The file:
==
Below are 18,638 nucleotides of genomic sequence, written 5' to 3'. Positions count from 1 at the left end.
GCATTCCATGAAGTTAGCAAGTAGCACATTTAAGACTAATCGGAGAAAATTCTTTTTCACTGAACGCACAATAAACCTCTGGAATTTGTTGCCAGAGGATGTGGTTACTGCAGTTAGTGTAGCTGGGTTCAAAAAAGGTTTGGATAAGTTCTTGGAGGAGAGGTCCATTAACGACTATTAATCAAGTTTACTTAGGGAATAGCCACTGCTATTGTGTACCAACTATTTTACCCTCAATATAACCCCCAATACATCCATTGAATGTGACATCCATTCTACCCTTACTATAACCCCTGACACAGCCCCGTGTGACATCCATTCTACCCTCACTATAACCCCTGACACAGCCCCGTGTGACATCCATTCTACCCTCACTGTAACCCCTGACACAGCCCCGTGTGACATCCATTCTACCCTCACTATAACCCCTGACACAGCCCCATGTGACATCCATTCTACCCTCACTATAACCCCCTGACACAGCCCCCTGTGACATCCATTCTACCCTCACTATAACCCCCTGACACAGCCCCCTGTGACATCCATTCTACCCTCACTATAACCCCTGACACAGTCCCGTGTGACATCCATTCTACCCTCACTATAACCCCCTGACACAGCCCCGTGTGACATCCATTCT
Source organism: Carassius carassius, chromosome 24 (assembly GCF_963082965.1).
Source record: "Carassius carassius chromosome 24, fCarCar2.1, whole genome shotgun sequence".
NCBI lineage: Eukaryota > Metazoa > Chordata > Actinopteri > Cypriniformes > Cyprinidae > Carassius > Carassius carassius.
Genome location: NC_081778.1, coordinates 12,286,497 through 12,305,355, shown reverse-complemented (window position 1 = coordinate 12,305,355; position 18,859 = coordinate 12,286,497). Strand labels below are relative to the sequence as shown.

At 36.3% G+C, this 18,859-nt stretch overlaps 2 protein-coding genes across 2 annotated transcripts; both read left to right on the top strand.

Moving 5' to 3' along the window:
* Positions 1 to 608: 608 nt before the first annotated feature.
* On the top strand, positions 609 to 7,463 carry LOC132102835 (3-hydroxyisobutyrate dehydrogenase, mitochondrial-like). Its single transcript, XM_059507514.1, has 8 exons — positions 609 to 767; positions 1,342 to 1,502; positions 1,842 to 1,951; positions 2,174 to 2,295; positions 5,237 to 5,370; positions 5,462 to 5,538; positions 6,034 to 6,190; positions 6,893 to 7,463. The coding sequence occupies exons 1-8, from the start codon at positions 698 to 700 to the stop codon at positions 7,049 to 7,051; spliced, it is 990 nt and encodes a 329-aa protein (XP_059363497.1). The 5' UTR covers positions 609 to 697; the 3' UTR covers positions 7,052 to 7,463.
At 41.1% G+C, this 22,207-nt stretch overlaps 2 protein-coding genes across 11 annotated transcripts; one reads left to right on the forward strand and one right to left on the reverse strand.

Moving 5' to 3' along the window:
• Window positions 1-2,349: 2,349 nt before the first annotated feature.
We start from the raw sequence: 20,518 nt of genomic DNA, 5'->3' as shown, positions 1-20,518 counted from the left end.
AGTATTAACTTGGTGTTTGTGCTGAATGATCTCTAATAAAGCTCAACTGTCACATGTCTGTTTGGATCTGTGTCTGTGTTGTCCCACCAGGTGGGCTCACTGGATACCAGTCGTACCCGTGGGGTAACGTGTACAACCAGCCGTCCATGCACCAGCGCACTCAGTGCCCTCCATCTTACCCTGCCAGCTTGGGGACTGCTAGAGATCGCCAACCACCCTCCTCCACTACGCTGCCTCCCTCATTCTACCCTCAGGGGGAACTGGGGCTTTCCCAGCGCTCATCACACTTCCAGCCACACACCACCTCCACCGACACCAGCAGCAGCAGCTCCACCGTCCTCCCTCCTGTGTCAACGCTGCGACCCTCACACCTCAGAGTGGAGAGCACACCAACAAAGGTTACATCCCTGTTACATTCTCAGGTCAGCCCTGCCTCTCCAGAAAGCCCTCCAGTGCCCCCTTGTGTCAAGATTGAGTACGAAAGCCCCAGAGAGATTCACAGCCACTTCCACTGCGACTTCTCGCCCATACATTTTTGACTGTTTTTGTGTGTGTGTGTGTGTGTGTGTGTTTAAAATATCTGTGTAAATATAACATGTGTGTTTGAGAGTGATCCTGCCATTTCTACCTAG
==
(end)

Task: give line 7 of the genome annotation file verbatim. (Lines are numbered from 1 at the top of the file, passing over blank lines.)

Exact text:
At 36.3% G+C, this 18,859-nt stretch overlaps 2 protein-coding genes across 2 annotated transcripts; both read left to right on the top strand.